PARIS -- Peugeot will add a full-electric version of its new-generation 208 hatchback, while also making the small car more upscale by adding technology and materials more commonly found on the brand's higher-end models such as the 508 and 5008.
Peugeot released details and pictures of the 208 on Monday ahead of the car's public unveiling at the Geneva auto show on March 5.
With the exception of the name, almost everything on the new Peugeot 208 is different than the previous generation. It is built on a new platform, PSA Group's CMP architecture. It has more aggressive styling and new color and trim options.
The interior has a 3D instrument display, a first for Peugeot.
PSA Group says it has optimized the CMP architecture to accept both internal combustion and full-electric drivetrains.
The battery-powered 208 will have 340 km (211 miles) of range under Europe's new WLTP homologation (equivalent to 450 km under the old NEDC testing).
Peugeot says the 208 is ideal for full electrification rather than a hybrid powertrain because most trips will be short, and urban owners will have guaranteed access to city centers that could be restricted in the future to zero- or ultra-low-emissions vehicles.
The 208 electric variant will compete directly in Europe against the similar-sized Renault Zoe electric hatchback. Indirect rivals because they are crossovers would be the Hyundai Kona and Kia Soul.
The electric 208 will weigh about 250 kg (551 pounds) more than internal combustion versions, Peugeot says, with a 50-kilowatt hour lithium-ion battery pack located under the rear seats, where the gasoline tanks for gasoline or diesel models will be.
The 100 kilowatt (136 hp) electric motor will be supplied by Continental, while PSA Group prepares its own motors in a joint venture with the Japanese supplier Nidec.
The electric 208 is identified only by small "e" badges and composite inserts on the wheels, and there will be a sports-oriented GT trim level with special seat stitching and fabrics.
Yann Beurel, the design manager for the 208, said consumers in focus groups told Peugeot that they did not think an electric vehicle needed to be differentiated from an internal combustion version.
They told us, 'We are not at the beginning of the electric vehicle era anymore,' " he said.
The current 208 was introduced in Europe in 2012 and has been a strong seller, if not a blockbuster, for Peugeot.
According to figures from JATO Dynamics, the 208 ranked fourth in the European small hatchback segment in 2018, with sales down 6 percent to 230,000, trailing the Ford Fiesta, Volkswagen Polo and its French rival, the Renault Clio. Renault will unveil a new generation Clio in Geneva, while VW and Ford updated their small cars in 2017.
Worldwide sales of the 208 last year were about 295,000, down 9.8 percent.
Overall European registrations in the small-car segment fell by 1.5 percent last year, to 2.97 million vehicles from 3.1 million in 2017, as buyers increasingly favor small SUVs and crossovers.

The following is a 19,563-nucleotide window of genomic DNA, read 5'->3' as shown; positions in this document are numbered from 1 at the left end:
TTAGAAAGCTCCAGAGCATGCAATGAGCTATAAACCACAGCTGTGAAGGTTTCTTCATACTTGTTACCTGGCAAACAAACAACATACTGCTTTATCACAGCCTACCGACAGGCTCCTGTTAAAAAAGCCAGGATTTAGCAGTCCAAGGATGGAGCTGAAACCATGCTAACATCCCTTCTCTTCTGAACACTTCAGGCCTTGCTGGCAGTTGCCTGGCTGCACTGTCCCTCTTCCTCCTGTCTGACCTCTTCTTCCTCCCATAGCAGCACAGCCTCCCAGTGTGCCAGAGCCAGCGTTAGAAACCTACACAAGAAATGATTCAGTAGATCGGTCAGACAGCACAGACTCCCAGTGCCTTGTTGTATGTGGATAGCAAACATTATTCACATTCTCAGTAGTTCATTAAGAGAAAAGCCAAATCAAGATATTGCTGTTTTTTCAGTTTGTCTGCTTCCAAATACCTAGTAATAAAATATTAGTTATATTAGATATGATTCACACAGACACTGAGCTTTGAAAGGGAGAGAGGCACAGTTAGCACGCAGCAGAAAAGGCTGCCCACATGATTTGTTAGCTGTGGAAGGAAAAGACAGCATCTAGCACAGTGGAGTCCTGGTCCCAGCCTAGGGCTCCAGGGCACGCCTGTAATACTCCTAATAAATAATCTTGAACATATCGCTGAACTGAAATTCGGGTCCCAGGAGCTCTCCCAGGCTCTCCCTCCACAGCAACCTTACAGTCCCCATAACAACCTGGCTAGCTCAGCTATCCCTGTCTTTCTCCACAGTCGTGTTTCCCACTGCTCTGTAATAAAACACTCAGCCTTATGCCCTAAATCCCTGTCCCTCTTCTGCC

PSA plans to produce as many as 350,000 208 models worldwide by 2020 at its plants in Trnava, Slovakia and Kenitra, according to IHS Markit.
A significant part of the expected sales increase will come from the electric version, which Peugeot expects will make up 10 percent of the volume. Diesels, mostly aimed at fleet buyers, will be 20 percent, and gasoline versions will make up the rest.
Peugeot has not yet announced pricing for the new 208. Five trim levels will be available, including the dedicated e-GT line, which will be the most expensive option.
205 GTI inspiration
In developing the latest 208 Beurel said designers kept the Peugeot 205 GTI hot hatchback from the mid-1980s in mind, although he said the new 208 was not meant to be a tribute or retro-inspired. The new 208 is meant to be more dynamic, with a 30 mm lower roofline, longer hood and deeper side stampings. Trim and embellishments have been minimized, he said, to emphasize the 208's profile.
"If you have the best ingredients, you don't need to over-spice the food," Beurel said. Similar to the 508, the 208 now wears its model number on the hood, and the daytime running lights are now in the brand's "lion's claw" shape.
Even though the 208 has a slightly smaller envelope, interior space is largely unchanged -- and there is more rear-passenger knee room -- thanks to the new CMP architecture, said Eric Dejou, manager of interior design for the 208.
The most-noticeable interior change is Peugeot's i-Cockpit, found on the 3008 and 5008 crossovers and 508. The steering wheel is smaller and set below the instrumentation, which Dejou said could improve reaction time by up to half a second compared with looking through the wheel.
The digital readout is customizable and has a 3D layout that brings the most important information to the front of the display, such as alerts or vehicle speed. There is also a seven- or 10-inch horizontally oriented infotainment screen that incorporates gestures such as swipes to access various controls. Below the screen are "piano key" climate switches similar to those on the new 508. "We wanted to combine the digital and the tactile," Dejou said, including more soft-touch materials in the cockpit.